Quite contrary to Belgrade’s posh image, Skadarlija is really easy going, romantic and nostalgic. Restaurants offer delicious meals of domestic cuisine, of which I would go for a veal soup almost every time. The traditional cuisine, just as in the rest of the Balkans, includes a lot of meat dishes, cheese, desserts. Besides the already-mentioned veal soup, national food would include pljeskavica (usually beef or pork), ćevapi (grilled minced meat, typical for the entire Balkans region), Karađorđeva šnicla (Karageorge’s schnitzel), pasulj (bean stew) and many other delicious meals. Šopska salad with tomatoes, cucumbers, and onions covered with grated kačkavalj cheese is a must, especially when ordering some of these.

The national drink is rakija, a fruit brandy of a sort, usually made of plums, grapes, pears.. These different types of rakija are named after the fruit it is made of. The common belief in the Balkans is that rakija cures everything and does not give one a hangover. Not sure about that one though.

To upgrade the ambiance, there are numerous traditionally dressed bands performing old and traditional urban music in almost every restaurant in the street, bringing nostalgia back to the table. Treat it with domestic wine. Or rakija.

Watch the sunset at the Kalemegdan fortress

Kalemegdan sunset

Kalemegdan sunset

Kalemegdan view (1)

Consisting of a citadel and a beautiful park, Kalemegdan oversees the confluence  of Sava and Danube rivers. Thanks to its very strategic position, the Romans built the Kalemegdan fortress sometimes in the first century.

It has been destroyed and rebuilt many times, by Huns, Slavs and others, while the Serbians, the Turks, and the Austrians built upon the original walls.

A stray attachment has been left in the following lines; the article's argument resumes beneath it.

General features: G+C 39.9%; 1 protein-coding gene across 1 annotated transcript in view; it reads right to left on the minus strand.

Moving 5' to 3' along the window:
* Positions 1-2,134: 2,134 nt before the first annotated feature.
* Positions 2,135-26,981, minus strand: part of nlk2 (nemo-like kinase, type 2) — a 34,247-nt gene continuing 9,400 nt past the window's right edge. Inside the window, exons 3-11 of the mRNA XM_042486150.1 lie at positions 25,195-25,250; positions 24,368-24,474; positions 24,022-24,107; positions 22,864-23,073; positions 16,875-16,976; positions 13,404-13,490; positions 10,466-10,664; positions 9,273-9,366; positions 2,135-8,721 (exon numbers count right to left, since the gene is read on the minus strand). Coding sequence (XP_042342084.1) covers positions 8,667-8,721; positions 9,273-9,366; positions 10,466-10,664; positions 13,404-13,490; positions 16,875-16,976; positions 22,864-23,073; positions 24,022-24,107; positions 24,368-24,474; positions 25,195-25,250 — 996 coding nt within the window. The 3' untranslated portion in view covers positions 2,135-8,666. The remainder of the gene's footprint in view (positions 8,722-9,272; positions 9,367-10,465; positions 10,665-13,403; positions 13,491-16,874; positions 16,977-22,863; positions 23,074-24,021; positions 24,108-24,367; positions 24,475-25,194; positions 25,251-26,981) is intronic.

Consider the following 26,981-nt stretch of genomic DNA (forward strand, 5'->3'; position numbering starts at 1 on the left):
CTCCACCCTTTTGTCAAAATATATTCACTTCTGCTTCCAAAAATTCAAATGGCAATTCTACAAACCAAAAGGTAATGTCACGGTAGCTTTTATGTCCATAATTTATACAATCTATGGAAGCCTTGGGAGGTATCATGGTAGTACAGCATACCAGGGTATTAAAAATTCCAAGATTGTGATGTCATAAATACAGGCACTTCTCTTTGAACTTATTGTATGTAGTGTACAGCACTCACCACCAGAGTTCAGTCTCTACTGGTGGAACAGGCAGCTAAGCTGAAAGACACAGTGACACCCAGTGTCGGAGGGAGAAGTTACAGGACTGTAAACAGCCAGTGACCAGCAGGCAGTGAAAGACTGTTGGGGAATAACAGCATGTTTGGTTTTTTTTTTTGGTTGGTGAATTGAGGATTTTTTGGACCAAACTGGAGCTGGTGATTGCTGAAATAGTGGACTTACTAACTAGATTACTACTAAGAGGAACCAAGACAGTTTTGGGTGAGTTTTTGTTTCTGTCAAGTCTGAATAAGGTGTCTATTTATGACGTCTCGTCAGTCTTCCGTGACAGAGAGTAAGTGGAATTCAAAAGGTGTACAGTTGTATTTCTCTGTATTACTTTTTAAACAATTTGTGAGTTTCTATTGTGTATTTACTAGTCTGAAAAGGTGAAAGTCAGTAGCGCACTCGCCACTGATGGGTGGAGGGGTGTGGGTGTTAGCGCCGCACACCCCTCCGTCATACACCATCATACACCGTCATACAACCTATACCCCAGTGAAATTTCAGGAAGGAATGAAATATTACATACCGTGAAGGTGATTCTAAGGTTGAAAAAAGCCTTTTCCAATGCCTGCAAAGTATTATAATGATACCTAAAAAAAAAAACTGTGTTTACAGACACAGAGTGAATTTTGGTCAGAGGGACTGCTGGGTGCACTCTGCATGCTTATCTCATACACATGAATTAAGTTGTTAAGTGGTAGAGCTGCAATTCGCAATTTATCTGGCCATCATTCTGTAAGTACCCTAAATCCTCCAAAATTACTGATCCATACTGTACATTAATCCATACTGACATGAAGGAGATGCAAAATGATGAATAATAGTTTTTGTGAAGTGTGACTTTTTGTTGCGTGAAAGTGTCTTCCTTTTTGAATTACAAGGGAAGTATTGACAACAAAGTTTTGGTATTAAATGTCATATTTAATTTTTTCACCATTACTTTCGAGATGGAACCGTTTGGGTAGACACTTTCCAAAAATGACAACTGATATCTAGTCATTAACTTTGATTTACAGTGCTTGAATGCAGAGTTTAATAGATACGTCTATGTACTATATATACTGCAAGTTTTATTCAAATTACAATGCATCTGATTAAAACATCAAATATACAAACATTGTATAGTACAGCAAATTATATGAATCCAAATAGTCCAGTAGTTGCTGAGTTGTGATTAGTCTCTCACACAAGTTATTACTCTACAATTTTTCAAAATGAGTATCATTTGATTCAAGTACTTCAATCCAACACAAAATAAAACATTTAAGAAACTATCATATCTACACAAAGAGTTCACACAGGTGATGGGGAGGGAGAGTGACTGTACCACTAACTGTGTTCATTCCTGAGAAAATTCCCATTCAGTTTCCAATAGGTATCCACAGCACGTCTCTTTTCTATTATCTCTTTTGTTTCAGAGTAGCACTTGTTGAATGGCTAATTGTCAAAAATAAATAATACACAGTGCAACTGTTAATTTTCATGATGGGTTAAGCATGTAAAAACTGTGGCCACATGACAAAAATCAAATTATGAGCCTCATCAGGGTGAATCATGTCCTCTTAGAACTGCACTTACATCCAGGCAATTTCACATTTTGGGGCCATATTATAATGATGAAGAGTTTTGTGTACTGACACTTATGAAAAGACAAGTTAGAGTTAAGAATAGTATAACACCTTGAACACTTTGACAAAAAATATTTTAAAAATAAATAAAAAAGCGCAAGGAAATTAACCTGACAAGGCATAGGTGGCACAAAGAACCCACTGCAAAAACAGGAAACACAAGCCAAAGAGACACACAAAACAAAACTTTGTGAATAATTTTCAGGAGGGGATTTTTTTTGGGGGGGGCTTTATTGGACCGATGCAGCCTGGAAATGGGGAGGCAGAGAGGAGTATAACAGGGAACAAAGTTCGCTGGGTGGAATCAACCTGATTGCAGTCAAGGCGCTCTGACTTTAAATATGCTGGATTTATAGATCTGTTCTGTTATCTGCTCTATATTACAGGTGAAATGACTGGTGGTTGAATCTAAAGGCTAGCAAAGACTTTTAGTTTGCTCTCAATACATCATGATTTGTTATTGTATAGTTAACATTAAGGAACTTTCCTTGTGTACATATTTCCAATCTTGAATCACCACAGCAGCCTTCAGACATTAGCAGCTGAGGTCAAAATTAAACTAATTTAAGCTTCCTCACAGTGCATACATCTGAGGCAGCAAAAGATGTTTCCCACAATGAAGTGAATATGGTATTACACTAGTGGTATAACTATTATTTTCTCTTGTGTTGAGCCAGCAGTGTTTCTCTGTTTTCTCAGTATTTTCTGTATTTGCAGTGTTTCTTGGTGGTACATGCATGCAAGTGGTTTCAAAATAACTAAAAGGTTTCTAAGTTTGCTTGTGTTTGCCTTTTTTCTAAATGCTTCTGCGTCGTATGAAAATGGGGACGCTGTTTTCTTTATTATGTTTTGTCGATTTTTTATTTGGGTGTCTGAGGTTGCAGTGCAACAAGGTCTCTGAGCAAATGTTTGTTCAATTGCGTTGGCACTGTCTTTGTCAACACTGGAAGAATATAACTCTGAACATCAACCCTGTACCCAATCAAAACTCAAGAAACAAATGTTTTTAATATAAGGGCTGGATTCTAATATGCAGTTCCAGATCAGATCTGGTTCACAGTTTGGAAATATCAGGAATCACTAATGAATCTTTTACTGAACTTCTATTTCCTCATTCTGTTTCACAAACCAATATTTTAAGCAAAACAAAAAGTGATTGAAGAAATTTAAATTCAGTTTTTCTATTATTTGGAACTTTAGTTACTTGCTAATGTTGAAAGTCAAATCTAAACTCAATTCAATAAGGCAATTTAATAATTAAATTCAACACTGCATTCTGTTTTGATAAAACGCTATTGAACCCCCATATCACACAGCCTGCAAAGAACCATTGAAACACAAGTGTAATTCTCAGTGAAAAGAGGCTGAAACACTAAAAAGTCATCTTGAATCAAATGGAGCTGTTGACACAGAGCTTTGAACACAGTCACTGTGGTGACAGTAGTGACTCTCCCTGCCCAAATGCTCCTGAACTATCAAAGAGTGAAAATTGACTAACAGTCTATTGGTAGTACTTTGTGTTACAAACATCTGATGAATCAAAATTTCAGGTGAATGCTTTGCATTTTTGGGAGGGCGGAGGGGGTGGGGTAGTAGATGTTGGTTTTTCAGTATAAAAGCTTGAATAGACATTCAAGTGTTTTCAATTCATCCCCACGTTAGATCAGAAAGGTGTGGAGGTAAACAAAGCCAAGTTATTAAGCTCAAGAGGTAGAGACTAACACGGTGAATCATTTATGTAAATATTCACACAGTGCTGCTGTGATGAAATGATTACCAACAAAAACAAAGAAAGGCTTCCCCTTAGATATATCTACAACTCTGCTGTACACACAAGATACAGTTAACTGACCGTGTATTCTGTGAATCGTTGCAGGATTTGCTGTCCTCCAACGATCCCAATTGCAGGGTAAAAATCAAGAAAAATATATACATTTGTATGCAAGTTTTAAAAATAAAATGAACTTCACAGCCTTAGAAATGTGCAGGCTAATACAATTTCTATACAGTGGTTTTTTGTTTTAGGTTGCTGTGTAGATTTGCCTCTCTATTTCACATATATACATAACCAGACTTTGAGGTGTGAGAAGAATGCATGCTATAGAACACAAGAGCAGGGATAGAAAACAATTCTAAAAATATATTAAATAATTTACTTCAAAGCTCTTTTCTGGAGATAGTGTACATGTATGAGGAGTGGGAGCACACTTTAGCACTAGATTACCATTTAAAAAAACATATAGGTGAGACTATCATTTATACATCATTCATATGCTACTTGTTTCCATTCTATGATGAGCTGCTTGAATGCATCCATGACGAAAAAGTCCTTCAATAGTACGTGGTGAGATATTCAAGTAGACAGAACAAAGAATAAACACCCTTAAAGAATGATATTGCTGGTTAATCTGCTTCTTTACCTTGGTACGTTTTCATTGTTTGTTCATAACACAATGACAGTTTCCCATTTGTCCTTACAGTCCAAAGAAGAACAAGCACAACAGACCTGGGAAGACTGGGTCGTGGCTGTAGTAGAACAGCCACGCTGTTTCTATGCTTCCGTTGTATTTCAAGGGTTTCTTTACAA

Today, Kalemegdan park is always full of people, especially the youth sitting on the walls looking over to the Zemun.  It is one of the favorite spots in Belgrade for its inhabitants and tourists. Mine as well. As the late autumn can award us with some of the most spectacular sunsets, I spent almost every evening in Belgrade at the Kalemegdan fortress trying to capture the colors and reflections of the sun on the two rivers meeting in Belgrade.

Wander through Zemun

Zemun

Zemun

Although we had an organized boat trip starting from Zemun, I still think Zemun should not be missed. Although it seems so far away, especially seen from Kalemegdan, Zemun is actually only minute’s ride away by bus.

It is a very beautiful and very green part of Belgrade on the right bank of the Danube which was a separate municipality till 1929 when it joined the Belgrade City Area. It still felt to me like a city within the city, so close, but still so far away from the fast-beating Belgrade center.

When mentioning Zemun, one might easily refer to Zemunski kej, a promenade on the Danube, and the rafts, which are a synonym for a good party in Belgrade. The offer ranges from coffee to lunch and dinner, but it is the concerts and live bands that attract all those seeking entertainment and exciting nightlife.

If around, take a walk along the Danube promenade and visit one of the restaurants offering traditional food and nice ambiance.

Visit the Saint Sava temple

St. Sava church, Belgrade

St. Sava church, Belgrade

Although my list of the things to see in Belgrade is not nearly final, I would like to recommend another attraction – the St. Sava temple.

Very impressive, especially under the night lights, the Church of Saint Sava is one of the biggest Serbian Orthodox churches and ranks among the biggest church buildings in the world. It is dedicated to Saint Sava, founder of the Serbian Orthodox church and one of the most important historical figures of Serbia.

It is being built on the spot where the Ottomans burned St. Sava’s remains in the 16th century. Although still not finished, it is absolutely gorgeous and definitely a must-see in Belgrade. 

Although my visit to Belgrade was short and very limited in free time, due to my summer school obligations, I still enjoyed the Serbian capital very much. It is a vibrant city with warm people, delicious food, and great tourist sites, which definitely require more than just a couple of days. So, I am definitely coming back. Soon.